Reason #3: The Mortgage Interest Rates Are Still Low
One of the nightmare scenarios of 2008 involved the mortgage interest rates. As the rates went up, particularly on the adjustable-rate mortgages, house prices started falling, and people were stuck with houses whose values were heading south as the mortgage costs were heading north. The calamity that ensued resulted in subprime lending institutions filing for bankruptcy and families losing their homes.
It is understandable if folks worry this might happen again, but the chances are it will not. Let’s remember that thirteen years ago, mortgage lending practices induced borrowers to take on debt they knew they could not afford, and lenders weren’t too concerned about the consequences. There have been significant changes in lending practices, and it is more challenging to qualify for a mortgage loan than before. Mortgage lenders are no longer riverboat gamblers.
Still, rising mortgage interest rates may cause the price of houses to fall. The decline may cause problems, but we don’t think that will concern San Diego. Here is why.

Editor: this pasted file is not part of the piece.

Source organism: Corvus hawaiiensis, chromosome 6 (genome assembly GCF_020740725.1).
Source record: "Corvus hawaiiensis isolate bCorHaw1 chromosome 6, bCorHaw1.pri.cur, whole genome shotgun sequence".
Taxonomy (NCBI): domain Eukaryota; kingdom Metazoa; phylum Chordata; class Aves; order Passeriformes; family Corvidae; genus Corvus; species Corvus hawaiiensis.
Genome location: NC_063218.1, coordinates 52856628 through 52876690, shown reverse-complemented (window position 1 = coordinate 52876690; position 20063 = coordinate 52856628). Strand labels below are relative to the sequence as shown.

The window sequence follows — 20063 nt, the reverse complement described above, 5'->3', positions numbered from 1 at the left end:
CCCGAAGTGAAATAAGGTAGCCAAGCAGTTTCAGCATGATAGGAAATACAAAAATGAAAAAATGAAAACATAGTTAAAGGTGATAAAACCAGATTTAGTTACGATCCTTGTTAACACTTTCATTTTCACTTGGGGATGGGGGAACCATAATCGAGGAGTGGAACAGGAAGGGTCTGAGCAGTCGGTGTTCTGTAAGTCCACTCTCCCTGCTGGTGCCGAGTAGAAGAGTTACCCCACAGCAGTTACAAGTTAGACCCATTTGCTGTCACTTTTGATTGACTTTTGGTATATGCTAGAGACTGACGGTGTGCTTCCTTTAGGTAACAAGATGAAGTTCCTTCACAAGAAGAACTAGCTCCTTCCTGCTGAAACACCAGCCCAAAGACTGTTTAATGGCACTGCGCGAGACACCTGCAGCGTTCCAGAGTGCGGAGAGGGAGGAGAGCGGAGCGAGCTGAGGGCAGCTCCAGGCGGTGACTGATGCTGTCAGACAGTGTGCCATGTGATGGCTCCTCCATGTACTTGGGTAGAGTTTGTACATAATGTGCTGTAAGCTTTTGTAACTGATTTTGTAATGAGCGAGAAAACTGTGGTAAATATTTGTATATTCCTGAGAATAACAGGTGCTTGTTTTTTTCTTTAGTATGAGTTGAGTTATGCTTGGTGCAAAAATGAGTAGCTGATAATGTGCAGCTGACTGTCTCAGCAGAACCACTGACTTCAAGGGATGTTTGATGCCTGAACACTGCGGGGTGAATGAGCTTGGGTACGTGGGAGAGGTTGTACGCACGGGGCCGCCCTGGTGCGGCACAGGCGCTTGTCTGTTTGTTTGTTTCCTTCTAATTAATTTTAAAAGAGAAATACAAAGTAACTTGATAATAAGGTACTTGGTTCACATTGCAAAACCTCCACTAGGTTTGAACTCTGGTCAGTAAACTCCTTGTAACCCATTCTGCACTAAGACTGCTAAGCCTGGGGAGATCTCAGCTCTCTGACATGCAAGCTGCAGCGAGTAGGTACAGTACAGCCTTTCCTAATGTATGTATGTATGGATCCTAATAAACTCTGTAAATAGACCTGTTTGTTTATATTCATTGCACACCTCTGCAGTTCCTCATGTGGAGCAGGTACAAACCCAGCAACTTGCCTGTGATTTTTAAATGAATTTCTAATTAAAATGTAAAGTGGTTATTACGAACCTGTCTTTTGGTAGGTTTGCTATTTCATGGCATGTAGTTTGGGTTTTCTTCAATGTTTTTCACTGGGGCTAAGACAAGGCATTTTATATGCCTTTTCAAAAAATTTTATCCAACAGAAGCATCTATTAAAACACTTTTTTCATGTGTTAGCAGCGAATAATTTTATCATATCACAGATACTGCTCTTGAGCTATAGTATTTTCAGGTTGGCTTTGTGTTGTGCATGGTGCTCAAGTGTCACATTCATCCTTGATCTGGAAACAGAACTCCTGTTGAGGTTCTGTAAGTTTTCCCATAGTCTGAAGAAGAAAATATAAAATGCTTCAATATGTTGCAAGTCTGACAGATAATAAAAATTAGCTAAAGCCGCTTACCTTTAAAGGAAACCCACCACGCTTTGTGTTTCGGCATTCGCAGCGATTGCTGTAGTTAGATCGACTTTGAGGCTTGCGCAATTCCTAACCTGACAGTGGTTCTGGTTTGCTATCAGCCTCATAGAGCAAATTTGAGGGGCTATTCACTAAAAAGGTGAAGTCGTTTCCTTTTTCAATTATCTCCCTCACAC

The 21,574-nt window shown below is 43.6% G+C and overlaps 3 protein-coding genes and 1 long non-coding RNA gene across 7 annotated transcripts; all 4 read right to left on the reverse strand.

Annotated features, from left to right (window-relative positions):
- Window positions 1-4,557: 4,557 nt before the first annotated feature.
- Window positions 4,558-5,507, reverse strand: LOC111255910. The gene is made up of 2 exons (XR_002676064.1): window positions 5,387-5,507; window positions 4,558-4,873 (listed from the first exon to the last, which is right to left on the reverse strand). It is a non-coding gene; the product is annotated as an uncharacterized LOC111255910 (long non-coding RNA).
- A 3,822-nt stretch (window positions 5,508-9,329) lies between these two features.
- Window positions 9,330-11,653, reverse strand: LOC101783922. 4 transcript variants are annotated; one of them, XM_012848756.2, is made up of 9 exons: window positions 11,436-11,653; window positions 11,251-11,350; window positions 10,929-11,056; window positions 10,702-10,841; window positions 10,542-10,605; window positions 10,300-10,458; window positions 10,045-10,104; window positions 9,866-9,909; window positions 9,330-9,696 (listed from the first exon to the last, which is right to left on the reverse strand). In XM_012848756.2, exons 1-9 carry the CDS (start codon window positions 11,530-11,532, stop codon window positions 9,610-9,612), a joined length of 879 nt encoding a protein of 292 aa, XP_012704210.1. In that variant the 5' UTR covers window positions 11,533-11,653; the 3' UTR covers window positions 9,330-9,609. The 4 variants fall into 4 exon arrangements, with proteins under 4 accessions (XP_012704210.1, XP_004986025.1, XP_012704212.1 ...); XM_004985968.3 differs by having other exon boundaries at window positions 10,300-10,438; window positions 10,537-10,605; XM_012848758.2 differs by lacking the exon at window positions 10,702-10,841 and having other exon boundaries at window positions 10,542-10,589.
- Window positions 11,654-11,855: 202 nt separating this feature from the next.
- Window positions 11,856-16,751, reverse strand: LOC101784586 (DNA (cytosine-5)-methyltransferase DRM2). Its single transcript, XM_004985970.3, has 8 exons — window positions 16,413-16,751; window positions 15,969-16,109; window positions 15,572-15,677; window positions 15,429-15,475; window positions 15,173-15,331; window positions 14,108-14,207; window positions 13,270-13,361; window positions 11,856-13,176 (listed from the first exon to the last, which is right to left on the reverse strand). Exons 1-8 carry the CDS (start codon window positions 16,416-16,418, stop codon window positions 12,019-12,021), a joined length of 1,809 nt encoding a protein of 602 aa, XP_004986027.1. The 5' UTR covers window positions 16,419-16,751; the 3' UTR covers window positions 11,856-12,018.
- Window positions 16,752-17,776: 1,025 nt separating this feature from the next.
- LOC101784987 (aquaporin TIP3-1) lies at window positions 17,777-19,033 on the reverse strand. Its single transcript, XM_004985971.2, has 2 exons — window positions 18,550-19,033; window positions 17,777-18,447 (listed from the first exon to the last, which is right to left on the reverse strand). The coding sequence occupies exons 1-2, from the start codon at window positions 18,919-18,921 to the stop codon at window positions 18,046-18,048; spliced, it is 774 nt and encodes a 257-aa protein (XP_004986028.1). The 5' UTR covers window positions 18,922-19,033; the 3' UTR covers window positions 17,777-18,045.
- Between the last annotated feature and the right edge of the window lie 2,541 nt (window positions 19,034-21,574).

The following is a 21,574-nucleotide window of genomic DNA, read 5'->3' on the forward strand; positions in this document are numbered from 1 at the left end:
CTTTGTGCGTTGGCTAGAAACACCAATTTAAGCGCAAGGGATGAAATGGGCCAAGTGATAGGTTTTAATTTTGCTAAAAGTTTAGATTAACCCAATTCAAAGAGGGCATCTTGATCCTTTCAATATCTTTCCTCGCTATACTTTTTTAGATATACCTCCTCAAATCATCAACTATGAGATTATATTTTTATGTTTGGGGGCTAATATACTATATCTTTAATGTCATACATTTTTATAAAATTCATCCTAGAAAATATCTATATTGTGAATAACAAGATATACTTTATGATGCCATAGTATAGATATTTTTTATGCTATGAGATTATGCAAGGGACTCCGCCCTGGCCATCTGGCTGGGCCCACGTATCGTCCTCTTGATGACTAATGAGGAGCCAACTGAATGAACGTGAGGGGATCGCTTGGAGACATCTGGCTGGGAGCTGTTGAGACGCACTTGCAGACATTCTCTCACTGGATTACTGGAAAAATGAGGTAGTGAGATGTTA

Any drop in home sale volume will not be caused by increasing mortgage interest rates. People lost jobs during the pandemic, and it was only the foreclosure moratorium that kept those homeowners from foreclosure. That mandated protection is gone, and those who cannot afford their houses will be selling the property. Interest rates per se have nothing to do with that.
San Diego is currently enjoying low-interest rates. The 30-Year Fixed-Rate in San Diego this past July was 2.87%, while that figure was 3.02% a year earlier. That can change if inflation figures start to rise. There are predictions that the mortgage rates nationwide will go up a full percentage point in 2022. A Freddie Mac forecast anticipates the 30-Year Fixed-Rate will go up to 3.8% by the Fourth Quarter, 2022. This will most likely slow down sales and the price growth of houses without harming market activity. The mortgage rates are still incredibly low.
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Is the 2021 San Diego Housing Market Like it Was in 2007?
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Reason #4: Keep Turnover in Mind
When we are talking about turnover, we refer to homeowners who are moving and selling their houses. A low turnover rate suggests that prospective buyers lack a reason to move and are staying right where they are. That will restrict sales volume.
San Diego has a unique tool that will keep turnover figures satisfactorily high: the military population. America’s Finest City has many residents who are employed by the armed forces, and this part of the housing economy has a high housing turnover. When that is combined with San Diego’s good work environment, turnover will remain healthy and not adversely affect sales volume.
Reason #5: There are Plenty of Buyers in the San Diego Market
As of July 2021, San Diego is a seller’s market. More people are seeking to buy a house than there are homes available. Is this going to last?